I have been experimenting with melting found beach glass and recycled wine bottles over my ceramic sculptures and here are a few things I’ve learned along the way.
Less is more.
It doesn’t take a lot of glass to create transformative effects. Depending on your project, adding small amounts of crushed glass can add little pops of crackled, raised colours over the surface. It requires a bit of testing, as recycled glass can vary in chemical composition.
What temperature does glass melt at?
Glass will generally melt at around 800 degrees Celsius (1472 F) but slumping temperatures – where the glass is only softened but not to a liquid state, can be even lower at 650 C (1200 F).
As a small batch artist, I try to be sustainable with my kiln use which is why I tend to melt my glass at much higher temperatures of up to 1000 C (1830 F). That way I can mix and match my glass firings with other lowfire works. It also means I’m allowing the kiln to get hot enough for my lowfire glazes to activate during the same firing – I will often use glaze to help hold the pieces of glass in place and this can lead to some interesting chemical reactions. If you’re working with stoneware, porcelain or don’t want to melt the glass at such high temperatures, an easy solution would be to first fire pieces with your desired glaze, then refire at the lower temperature with glass only. You could try using Elmers glue to keep the glass in place or simply balance it on the surface.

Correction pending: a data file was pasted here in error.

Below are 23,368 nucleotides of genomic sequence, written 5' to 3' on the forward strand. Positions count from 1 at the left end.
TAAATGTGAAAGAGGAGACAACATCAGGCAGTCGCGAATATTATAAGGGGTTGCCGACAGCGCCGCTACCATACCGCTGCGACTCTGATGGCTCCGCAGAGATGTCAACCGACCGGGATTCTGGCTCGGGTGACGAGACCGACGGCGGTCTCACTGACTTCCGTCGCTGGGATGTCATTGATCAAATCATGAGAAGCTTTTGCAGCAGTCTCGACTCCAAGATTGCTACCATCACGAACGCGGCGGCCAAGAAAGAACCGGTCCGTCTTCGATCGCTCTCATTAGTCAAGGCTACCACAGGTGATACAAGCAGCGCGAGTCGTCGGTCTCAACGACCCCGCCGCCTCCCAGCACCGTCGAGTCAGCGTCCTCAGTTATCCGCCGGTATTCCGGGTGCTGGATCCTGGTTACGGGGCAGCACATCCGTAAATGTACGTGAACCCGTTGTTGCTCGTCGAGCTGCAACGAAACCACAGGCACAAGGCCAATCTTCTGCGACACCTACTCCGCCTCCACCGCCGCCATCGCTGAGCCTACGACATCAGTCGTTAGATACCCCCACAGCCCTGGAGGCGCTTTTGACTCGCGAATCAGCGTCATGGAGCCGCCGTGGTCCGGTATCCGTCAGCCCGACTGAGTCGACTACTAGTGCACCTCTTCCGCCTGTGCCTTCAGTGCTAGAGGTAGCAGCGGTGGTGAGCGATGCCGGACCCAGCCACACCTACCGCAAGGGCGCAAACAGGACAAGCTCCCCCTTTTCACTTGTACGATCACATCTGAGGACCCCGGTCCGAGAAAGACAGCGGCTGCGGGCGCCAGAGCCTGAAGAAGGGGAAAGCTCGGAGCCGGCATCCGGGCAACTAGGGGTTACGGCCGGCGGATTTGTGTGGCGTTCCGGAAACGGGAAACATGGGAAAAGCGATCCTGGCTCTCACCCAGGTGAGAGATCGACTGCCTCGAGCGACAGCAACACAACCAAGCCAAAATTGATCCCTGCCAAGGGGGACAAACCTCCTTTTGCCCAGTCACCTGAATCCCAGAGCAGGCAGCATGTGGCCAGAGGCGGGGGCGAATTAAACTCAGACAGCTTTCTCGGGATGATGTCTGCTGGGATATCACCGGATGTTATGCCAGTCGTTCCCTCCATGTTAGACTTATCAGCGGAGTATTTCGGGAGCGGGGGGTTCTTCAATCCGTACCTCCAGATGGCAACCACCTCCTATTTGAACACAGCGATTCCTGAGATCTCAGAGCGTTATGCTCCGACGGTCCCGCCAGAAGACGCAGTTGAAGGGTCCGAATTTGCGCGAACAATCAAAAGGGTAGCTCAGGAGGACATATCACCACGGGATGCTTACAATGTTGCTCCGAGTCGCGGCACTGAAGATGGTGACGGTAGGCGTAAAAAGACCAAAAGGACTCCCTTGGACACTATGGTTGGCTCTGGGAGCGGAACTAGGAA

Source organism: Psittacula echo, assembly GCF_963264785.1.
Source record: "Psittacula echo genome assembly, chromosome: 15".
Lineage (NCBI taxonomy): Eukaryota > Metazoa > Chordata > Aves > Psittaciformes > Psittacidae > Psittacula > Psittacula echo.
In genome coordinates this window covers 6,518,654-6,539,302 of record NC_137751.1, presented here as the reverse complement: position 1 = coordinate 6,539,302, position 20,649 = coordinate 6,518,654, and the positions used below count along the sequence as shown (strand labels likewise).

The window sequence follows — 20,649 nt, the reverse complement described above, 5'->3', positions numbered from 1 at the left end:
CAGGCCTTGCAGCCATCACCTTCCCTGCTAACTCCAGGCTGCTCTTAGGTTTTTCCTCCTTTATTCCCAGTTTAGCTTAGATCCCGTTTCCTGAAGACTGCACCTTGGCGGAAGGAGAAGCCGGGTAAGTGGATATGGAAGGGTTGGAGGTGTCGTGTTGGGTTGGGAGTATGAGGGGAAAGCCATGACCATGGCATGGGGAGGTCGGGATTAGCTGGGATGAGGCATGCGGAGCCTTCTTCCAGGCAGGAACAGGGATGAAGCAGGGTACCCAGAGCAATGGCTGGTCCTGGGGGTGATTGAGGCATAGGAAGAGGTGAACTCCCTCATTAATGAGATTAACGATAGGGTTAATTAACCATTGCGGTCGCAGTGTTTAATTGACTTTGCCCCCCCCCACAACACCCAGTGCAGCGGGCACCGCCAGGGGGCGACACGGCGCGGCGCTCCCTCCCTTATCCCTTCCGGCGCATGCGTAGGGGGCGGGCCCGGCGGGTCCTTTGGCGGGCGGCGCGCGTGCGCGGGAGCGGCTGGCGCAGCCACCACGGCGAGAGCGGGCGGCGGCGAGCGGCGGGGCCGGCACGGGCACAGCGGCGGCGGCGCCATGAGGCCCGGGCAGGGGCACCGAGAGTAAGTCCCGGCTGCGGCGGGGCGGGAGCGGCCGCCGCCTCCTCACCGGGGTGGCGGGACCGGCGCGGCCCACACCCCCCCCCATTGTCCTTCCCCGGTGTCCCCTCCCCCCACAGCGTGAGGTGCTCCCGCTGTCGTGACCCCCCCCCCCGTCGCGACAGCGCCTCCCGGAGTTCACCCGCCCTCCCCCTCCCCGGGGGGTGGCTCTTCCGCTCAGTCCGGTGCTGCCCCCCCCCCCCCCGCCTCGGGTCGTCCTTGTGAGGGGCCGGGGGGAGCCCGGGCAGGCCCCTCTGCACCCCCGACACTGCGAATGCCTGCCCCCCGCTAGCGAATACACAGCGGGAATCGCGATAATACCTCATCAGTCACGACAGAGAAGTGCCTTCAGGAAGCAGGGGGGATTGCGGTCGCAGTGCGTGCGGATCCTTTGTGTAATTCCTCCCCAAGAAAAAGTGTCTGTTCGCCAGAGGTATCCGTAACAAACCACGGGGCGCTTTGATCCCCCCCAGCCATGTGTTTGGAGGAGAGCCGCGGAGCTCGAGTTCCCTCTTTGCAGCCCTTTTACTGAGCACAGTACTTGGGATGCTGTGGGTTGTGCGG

Will is be food safe?
No. Melted glass will crack and craze heavily as it cools. These cracks are a harbour for bacteria. This is because the clay, glaze and glass all shrink at different rates. This also means there is risk of your pieces cracking, especially if you use clays with very high shrink rates. I have used both earthenware, terracotta and stoneware clays with success. This crackled effect looks great as it pools in the base of a bowl or drips down a vessel but the resulting piece will become a non-functional, decorative-only object. There is also risk of the glass chipping off or some areas remaining a bit sharp. You can fix any sharp areas by very carefully wet sanding and then sealing with a thin coat of clear varnish to help hide any sandpaper scratches.
Do I need to remove the paper labels from glass bottles?
I personally don’t and haven’t seen any issues with my glaze finish. The paper seems to disintegrate and doesn’t leave any residue. If you’re worried about contaminating other works in the kiln or using a shared studio kiln, then the labels can be removed by soaking them in warm water.
Melting glass will make a mess!
I love making a mess and encourage everyone to experiment with different materials in their kiln… however, kiln shelves are expensive! To protect your shelves, I recommend using high-grade silica sand to protect your kiln shelves from gloopy glass drips. It’s cheap and very effective (and can also be used instead of grog in clay bodies).